The Flash memory is partitioned into 4 "/dev/mtdblock" devices:
Depending on the type of data in an mtdblock, it may/may not have a header. "mtdblock0" is what the IXP42x boots from - there's no header (there's no code running yet that could interpret a header - headers make sense on 'data' partitions).
As Jim Buzbee has pointed out, "mtdblock1" starts with a 4-byte length, with the data immediately following that (offset 4 into the partition). The 4-byte length value reflects the length of the following data (doesn't include size of 4-byte length)
"mtdblock2" and "mtdblock3" appear to have 16-byte headers. They start with a 4-byte length, followed by 12 zeros. The length is the number of data bytes in the block excluding the 16 byte header - the data starts immediately after the header.
It's clear to me that the 4-byte length on "mtdblock3" represents the size of the upcoming data (after the 16-byte header). If you look at offset "length + 16" into "mtdblock3", you'll start to see zeros (and, there's a non-zero value just before that)
But, it's less clear on "mtdblock2". If you look at offset "length + 4", you start to see zeros (and there's a non-zero value just before that). It's possible that the image data in "mtdblock2" ends with zeros, and the definition of "length" here is the same as in "mtdblock3".
So, if we assume that the raw data stored in "mtdblock2" actually ends with some zeros, then we can interpret the "length" at the start to mean the length of the data immediately following the 16-byte header (just like "mtdblock3").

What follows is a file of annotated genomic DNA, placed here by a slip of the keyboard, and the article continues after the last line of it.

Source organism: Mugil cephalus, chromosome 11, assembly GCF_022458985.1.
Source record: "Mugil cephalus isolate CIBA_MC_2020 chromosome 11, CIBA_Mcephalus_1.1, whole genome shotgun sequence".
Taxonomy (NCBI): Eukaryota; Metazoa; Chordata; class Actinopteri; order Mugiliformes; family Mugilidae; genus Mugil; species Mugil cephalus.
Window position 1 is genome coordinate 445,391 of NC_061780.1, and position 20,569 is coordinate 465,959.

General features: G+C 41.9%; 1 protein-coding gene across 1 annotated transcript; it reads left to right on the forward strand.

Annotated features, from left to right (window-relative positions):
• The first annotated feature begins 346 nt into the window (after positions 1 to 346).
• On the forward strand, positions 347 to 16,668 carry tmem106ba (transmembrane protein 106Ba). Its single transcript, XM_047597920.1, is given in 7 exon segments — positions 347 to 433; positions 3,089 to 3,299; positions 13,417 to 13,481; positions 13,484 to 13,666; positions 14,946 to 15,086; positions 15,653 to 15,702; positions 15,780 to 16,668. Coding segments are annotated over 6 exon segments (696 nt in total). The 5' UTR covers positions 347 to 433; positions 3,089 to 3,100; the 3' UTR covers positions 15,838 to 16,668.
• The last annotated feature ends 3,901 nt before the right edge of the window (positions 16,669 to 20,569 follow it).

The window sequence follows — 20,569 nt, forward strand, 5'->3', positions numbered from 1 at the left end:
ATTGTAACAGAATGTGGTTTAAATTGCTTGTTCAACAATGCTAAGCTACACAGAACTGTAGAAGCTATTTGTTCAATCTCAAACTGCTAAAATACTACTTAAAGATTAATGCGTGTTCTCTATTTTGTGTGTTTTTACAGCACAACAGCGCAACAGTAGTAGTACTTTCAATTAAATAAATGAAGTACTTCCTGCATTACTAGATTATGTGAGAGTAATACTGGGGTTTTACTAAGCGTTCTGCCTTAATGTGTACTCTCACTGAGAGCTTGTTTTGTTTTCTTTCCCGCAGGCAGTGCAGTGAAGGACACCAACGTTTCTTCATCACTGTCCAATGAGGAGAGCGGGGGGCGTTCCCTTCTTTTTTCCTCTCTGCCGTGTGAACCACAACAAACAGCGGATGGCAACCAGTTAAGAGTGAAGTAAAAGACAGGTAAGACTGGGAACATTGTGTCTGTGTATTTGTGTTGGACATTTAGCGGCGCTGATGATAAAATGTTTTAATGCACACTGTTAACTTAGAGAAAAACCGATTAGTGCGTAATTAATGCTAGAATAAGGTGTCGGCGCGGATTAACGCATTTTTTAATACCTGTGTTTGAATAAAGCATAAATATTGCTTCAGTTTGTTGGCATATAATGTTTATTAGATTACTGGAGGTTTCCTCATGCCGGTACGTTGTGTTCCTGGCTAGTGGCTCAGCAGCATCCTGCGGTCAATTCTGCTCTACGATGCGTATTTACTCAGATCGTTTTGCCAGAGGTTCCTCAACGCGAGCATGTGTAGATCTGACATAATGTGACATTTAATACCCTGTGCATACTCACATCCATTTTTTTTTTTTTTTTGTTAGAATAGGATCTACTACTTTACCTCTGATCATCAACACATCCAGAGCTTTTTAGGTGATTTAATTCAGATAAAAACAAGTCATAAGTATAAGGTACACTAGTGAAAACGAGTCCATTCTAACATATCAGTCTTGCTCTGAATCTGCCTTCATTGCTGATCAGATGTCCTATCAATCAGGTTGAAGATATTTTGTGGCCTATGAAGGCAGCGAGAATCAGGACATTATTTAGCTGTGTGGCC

This can be confirmed by changing the bytes at the end and examining what RedBoot copies into memory at boot.
But, why would "mtdblock1" be different (4-byte length immediately followed by data - no 12-byte 'header pad')? One reason could be that LinkSys's own code is probably what reads/writes to "mtdblock1", whereas the (non-LinkSys) code in RedBoot is reading/writing "mtdblock2/3". I don't know - it's just speculation.
I believe that some of the 'header/trailer' stuff in 'splitnslu' is a little incorrect. The code update image from LinkSys is an exact 8MByte image of the entire flash (the 4 partitions concatenated together).
So, I think the "HEADER_OFFSET/HEADER_LENGTH" stuff is incorrect. "splitnslu" should do the following, I think:
- write first 262144 (0x40000) bytes to "Redboot"
- Grab 4-byte value @ offset 0x40000, use that as length of "SysConf" image. Write that many bytes from offset 0x40004 to "SysConf"
- Grab 4-byte value @ offset 0x60000 (262144+131072), use that as length of "vmlinuz" image. Write that many bytes from offset 0x60010 to "vmlinuz"
- Grab 4-byte value @ offset 0x160000 (262144+131072+1048576), use that as length of "ramdisk.gz" image. Write that many bytes from offset 0x160010 to "ramdisk.gz"
- Write 16 bytes from offset 0x7ffff0 to "SercommFlashTrailer"
To re-assemble (pack):
- allocate 8MByte image, memset to zero to be safe
- copy "Redboot" to offset 0 of allocated array
- copy "SysConf" to offset 0x40004 of allocated array, and store 4-byte length of "SysConf" @ offset 0x40000
- copy "vmlinuz" to offset 0x60010 of allocated array, and store 4-byte length of "vmlinuz" @ offset 0x60000
- copy "ramdisk.gz" to offset 0x160010 of allocated array, and store 4-byte length of "ramdisk.gz" @ offset 0x160000
- copy "SercommFlashTrailer" to offset 0x7ffff0 of allocated array
- write allocated array (8MBytes) to an output .bin file
NOTE: Because of the mis-interpretation of 'headers' in splitnslu, it's possible that things could be patched/put back together and actually work (unlike what author Brian Lantz found). For example, if the resulting modified "ramdisk.gz" image had a different (larger) byte size than the original (stored the 4-byte header just before it) then it wouldn't decompress correctly (truncated input to gunzip)